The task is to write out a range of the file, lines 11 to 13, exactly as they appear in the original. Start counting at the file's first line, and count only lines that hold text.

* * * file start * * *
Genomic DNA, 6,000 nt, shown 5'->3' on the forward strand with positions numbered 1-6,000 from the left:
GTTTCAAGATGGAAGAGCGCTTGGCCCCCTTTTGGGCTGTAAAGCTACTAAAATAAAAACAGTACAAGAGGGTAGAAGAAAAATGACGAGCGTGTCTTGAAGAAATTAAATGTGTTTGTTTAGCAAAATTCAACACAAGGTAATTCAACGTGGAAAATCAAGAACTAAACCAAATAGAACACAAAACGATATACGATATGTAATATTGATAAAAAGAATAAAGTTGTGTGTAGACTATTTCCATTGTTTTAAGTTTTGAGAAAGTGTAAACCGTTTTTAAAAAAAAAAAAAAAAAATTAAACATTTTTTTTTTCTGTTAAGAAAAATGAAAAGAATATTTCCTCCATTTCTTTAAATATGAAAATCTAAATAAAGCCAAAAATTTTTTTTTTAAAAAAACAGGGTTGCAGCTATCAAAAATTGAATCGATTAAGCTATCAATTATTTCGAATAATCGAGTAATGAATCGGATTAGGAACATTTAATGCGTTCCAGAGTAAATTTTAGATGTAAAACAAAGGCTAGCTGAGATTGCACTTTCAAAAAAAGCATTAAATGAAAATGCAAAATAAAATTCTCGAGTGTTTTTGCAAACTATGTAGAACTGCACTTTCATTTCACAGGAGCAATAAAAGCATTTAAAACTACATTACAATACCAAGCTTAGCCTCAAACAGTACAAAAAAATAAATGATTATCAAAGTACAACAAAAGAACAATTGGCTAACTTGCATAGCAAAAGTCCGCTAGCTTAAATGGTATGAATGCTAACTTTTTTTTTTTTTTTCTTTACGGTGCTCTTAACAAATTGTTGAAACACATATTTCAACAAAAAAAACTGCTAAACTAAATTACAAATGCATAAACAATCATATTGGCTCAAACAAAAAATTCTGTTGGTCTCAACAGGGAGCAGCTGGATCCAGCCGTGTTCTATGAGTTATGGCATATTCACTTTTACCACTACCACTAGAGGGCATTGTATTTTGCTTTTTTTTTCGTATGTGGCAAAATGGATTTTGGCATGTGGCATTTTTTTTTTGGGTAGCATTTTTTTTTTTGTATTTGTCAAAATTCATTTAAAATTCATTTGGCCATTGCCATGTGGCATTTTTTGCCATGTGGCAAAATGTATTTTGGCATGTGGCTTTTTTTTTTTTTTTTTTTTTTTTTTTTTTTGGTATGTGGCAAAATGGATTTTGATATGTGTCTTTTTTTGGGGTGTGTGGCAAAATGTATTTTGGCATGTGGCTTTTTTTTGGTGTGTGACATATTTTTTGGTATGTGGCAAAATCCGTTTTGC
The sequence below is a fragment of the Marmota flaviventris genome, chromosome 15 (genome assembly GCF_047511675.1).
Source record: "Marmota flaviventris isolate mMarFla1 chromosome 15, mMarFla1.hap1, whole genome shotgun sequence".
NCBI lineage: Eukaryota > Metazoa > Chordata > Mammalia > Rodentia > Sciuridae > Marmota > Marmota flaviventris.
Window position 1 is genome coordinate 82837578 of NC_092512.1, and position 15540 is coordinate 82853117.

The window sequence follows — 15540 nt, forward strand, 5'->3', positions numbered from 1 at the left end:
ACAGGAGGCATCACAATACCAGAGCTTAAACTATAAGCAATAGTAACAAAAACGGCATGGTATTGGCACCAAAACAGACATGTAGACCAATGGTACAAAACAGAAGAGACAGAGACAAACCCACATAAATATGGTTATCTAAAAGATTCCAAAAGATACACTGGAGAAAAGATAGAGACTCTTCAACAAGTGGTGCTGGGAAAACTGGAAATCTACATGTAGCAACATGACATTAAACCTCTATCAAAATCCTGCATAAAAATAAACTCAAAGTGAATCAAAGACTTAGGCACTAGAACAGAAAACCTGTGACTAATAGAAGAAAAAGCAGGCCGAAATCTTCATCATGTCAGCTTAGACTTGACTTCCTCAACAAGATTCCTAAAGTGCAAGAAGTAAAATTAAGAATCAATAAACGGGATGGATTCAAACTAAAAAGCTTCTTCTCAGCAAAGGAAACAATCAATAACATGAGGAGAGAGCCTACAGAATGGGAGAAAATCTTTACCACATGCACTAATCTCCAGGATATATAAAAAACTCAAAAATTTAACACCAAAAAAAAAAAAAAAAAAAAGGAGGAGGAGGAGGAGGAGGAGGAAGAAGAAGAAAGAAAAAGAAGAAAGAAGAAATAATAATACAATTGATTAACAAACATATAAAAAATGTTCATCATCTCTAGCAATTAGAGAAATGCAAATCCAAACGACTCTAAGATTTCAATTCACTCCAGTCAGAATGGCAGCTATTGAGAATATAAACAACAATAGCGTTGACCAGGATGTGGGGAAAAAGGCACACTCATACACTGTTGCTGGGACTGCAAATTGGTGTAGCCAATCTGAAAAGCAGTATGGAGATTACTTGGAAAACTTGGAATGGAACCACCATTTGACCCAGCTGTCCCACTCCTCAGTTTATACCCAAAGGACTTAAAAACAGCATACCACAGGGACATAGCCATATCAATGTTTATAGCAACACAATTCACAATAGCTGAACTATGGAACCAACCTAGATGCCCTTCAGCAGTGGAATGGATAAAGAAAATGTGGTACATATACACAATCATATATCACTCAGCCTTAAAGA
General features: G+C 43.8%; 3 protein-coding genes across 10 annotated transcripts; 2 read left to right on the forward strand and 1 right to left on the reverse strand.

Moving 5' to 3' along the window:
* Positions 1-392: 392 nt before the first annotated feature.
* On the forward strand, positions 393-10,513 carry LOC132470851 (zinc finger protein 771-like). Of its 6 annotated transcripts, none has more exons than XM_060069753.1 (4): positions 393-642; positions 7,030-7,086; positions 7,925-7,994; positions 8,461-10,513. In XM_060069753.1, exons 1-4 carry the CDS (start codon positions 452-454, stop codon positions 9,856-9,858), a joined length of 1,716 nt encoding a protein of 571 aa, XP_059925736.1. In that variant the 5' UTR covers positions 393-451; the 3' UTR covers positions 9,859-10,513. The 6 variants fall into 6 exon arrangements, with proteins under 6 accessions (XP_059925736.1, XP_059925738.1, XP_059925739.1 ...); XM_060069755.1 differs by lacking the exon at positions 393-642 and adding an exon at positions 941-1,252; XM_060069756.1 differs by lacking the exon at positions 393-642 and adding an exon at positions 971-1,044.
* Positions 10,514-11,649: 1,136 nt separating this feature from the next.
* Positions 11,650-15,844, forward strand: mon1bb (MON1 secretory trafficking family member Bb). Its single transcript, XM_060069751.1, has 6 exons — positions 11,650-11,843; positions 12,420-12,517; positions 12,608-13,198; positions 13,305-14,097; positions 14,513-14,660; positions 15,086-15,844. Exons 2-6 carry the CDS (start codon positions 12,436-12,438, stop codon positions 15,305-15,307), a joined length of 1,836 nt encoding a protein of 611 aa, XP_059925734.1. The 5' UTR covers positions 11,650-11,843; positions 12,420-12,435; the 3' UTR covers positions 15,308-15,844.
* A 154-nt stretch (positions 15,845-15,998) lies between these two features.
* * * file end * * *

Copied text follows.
* Positions 1-392: 392 nt before the first annotated feature.
* On the forward strand, positions 393-10,513 carry LOC132470851 (zinc finger protein 771-like). Of its 6 annotated transcripts, none has more exons than XM_060069753.1 (4): positions 393-642; positions 7,030-7,086; positions 7,925-7,994; positions 8,461-10,513. In XM_060069753.1, exons 1-4 carry the CDS (start codon positions 452-454, stop codon positions 9,856-9,858), a joined length of 1,716 nt encoding a protein of 571 aa, XP_059925736.1. In that variant the 5' UTR covers positions 393-451; the 3' UTR covers positions 9,859-10,513. The 6 variants fall into 6 exon arrangements, with proteins under 6 accessions (XP_059925736.1, XP_059925738.1, XP_059925739.1 ...); XM_060069755.1 differs by lacking the exon at positions 393-642 and adding an exon at positions 941-1,252; XM_060069756.1 differs by lacking the exon at positions 393-642 and adding an exon at positions 971-1,044.
* Positions 10,514-11,649: 1,136 nt separating this feature from the next.